Successful meeting planners do more than plan meetings – they create communities that keep attendees engaged before, during and long after the event.
That is the contention of digital media experts Kristin Zurovitch and John Pollard, both of Sonic Foundry, who delivered a session called “From Meeting Professional to Community Concierge: How to Engage Attendees 24/7/365”at the recent PCMA conference in Orlando.
The goal, according to the presenters, should be to make events an extension of a vibrant community rather than the community being an extension of the event.
Community concierge managers
Planners should become “community concierge managers, someone who is the glue between events, who cares and nurtures attendees so they become a year-round community,” Zurovitch told Travel Market Report.
In that role, planners become “engagement advocate, matchmaker, conversation stimulator, evangelist, listener and brand champion,” she said, adding that community managers are similar to moderators in televised debates but with a louder voice.
Keep it interactive
Managing a community involves finding the things that lend themselves to post-event engagement, according to Zurovitch.
“If you can do that on a long-term basis, you will create a vibrant community,” she said. “The goal is to look at ways of creating a feeling of interactivity among associations or customers – helping individuals find like-minded folks or to find colleagues with a specific expertise.”
Many times, according to Zurovitch, planners will be the conversation stimulator, getting the dialogue going by seeding questions. Then the conversations will happen organically.
What makes a community?
Following are the components of a community, according to Zurovitch:
• Place – an online platform where community members feel comfortable interacting with peers. This is where members share their thoughts, failures and successes.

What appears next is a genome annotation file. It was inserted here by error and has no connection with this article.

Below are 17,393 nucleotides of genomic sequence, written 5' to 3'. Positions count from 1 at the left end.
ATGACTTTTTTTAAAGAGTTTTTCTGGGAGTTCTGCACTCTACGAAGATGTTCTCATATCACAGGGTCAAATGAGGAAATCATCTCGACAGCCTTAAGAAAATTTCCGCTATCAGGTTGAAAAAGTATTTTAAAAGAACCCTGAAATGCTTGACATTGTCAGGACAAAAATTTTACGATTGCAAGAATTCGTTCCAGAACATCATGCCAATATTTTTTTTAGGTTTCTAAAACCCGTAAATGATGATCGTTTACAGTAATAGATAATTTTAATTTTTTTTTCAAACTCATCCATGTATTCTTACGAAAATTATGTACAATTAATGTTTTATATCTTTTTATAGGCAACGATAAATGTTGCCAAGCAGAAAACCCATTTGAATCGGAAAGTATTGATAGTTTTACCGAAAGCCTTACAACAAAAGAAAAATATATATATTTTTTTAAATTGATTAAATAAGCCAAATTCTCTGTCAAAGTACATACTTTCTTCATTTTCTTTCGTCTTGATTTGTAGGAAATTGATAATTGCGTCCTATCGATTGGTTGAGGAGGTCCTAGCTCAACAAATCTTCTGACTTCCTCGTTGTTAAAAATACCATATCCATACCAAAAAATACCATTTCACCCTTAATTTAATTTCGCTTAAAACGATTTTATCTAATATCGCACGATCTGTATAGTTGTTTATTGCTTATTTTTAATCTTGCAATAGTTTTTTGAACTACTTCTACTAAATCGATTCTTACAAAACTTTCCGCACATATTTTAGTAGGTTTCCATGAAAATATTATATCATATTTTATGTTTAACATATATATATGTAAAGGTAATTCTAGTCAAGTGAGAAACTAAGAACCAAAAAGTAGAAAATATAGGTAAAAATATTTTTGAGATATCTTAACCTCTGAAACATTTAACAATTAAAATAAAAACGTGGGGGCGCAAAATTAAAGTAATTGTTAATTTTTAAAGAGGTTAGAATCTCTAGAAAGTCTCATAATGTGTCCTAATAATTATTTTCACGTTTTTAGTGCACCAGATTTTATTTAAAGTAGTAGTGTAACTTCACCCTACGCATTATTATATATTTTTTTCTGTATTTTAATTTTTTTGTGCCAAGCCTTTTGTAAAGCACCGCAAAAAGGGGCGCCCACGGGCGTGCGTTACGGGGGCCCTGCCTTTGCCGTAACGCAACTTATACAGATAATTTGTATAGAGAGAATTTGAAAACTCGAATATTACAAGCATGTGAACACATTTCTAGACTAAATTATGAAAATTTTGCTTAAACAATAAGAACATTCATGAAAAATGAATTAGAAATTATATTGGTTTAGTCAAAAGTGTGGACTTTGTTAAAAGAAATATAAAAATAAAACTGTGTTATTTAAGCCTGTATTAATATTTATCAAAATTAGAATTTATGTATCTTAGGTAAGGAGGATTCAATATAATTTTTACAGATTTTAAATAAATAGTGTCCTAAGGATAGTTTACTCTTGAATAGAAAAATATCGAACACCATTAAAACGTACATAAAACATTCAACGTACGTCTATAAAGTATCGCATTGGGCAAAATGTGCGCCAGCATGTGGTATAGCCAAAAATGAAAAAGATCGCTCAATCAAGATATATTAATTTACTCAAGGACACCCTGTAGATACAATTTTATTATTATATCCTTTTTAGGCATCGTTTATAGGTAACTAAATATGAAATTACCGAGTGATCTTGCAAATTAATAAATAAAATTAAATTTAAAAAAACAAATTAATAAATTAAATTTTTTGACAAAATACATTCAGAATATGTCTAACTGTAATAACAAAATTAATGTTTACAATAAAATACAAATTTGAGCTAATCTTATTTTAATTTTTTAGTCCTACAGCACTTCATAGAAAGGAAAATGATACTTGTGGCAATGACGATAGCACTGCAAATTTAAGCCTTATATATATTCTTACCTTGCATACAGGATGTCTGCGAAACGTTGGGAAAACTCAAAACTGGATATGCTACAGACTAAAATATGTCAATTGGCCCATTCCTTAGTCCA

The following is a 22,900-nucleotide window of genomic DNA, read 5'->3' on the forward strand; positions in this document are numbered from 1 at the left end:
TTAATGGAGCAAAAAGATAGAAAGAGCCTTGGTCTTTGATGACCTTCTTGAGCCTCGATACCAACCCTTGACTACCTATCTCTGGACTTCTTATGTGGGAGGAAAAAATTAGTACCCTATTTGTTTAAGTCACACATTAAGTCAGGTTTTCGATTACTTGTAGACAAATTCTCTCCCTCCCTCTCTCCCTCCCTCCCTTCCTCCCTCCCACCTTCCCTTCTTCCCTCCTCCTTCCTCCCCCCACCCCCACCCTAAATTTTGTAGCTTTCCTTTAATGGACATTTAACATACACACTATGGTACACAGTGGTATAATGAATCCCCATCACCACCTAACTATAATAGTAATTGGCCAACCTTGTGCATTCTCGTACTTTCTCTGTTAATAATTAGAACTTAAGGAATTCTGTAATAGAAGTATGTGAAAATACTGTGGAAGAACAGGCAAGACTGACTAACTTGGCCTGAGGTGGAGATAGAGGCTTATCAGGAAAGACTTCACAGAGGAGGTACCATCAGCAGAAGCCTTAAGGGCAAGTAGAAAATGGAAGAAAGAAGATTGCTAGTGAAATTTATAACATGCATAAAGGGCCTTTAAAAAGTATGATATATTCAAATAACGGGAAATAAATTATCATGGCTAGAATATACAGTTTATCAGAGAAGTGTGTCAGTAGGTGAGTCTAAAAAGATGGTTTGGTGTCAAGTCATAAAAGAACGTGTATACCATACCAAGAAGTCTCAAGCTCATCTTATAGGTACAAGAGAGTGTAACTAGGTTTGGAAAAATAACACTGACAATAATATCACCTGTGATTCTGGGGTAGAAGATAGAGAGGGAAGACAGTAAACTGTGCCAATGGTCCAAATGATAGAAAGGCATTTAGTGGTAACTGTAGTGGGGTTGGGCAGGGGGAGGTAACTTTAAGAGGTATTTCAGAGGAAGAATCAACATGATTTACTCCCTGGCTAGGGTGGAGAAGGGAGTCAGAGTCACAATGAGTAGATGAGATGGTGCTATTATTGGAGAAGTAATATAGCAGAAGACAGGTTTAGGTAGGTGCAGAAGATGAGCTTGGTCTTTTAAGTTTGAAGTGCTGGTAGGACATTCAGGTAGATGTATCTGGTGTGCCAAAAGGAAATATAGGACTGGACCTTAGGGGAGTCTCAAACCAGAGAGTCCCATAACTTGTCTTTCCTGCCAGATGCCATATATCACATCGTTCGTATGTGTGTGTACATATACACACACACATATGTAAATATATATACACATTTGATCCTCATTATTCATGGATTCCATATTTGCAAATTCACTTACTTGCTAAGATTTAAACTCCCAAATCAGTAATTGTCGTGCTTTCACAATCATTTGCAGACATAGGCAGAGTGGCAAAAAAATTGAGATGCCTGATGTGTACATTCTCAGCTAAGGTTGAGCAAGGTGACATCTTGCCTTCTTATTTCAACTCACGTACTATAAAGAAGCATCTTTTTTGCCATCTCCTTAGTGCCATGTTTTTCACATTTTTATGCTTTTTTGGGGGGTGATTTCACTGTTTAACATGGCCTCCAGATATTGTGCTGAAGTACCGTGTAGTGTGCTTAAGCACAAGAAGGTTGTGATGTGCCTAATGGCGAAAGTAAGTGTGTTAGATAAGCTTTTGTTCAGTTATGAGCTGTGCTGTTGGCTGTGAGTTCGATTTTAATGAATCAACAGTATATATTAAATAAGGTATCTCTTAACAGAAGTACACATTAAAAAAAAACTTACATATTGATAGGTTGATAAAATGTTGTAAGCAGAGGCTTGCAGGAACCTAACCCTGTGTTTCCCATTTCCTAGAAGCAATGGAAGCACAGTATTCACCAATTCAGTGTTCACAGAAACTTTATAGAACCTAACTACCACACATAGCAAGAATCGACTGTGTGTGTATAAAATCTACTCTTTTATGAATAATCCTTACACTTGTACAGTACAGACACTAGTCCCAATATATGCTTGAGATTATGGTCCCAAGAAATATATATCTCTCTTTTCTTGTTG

• Content – this is what should be under discussion. Content might be photos and video; topics that emerge from Twitter feeds; crowd-sourced subjects and more.
• Engagement – keeping interactivity going between events. For example, members might connect with others before an event and make plans to follow up at the meeting; after a meeting, they might discuss what they learned. Videos and photos are also good post-event community builders.
Planners seeking to create and maintain communities should start small, using free or inexpensive community-forming platforms such as Ning, Zurovitch advised. Other places where a community can be hosted include: Pathable.com, Lithium.com and Facebook. Or planners can build their own community sites, then use a mainstream site such as Facebook to feed into it.
Also, planners should get buy-in on their community efforts from top management. That's more likely to happen, Zurovitch said, “if the investment is small and returns are shown quickly.”
From start to finish
Essential to the success of an event community is to set goals before, during and after the meeting, Zurovitch advised. Here is what she suggests:
Before. “Before an event, planners can crowd-source content or have attendees connect with one another on subjects they may want to discuss at the event. Then the site should be used to promote the event. If you can help people make connections ahead of time, they come to the event engaged and ready to get involved in the conversation. That benefits your conference. Events are getting shorter so connecting more quickly is really important.”
The site should be used before a meeting to prepare attendees to make the most of the event. This might include short webcasts on what to expect or presenting a Top 10 list of things attendees should do before they come.
During. “There might be a password-protected area for actual (not virtual) attendees where sessions can be streamed and where attendees can find each other on site,” Zurovitch advised.
After. “After the conference, all of this content should be put to work to keep the dialogue going,” she said. “What did you learn? What was your big aha moment? This helps attendees make themselves accountable.”
Year-round community, said Zurovitch, can be leveraged to prove to organization leaders that the value of the event is not just counted in revenue but in “creating a degree of stickiness throughout the year. The more sticky, the stronger the relationships with your company as well as within the organization.”